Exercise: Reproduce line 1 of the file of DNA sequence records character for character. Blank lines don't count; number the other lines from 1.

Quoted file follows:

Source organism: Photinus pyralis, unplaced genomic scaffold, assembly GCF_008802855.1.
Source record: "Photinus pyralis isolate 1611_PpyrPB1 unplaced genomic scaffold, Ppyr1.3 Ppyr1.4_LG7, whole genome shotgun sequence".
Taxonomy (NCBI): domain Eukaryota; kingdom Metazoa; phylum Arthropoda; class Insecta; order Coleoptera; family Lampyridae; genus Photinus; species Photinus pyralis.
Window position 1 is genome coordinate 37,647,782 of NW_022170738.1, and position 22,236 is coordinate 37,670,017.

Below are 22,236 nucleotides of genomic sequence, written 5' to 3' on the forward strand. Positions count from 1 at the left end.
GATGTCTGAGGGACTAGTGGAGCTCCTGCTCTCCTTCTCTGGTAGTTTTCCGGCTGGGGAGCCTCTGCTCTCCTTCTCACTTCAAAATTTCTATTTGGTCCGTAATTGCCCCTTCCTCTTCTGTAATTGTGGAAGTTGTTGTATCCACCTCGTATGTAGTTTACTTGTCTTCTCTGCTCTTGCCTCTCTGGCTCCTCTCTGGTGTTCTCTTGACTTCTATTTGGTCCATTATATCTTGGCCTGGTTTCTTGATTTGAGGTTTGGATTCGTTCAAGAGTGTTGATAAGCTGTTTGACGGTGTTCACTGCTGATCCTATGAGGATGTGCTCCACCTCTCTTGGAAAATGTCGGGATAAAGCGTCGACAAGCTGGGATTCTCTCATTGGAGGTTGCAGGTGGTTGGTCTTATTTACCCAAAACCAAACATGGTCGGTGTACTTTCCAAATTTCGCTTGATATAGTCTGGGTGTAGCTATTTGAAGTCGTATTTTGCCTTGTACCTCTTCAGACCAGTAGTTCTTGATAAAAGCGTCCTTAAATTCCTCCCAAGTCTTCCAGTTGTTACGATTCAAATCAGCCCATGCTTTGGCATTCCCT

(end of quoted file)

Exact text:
Source organism: Photinus pyralis, unplaced genomic scaffold, assembly GCF_008802855.1.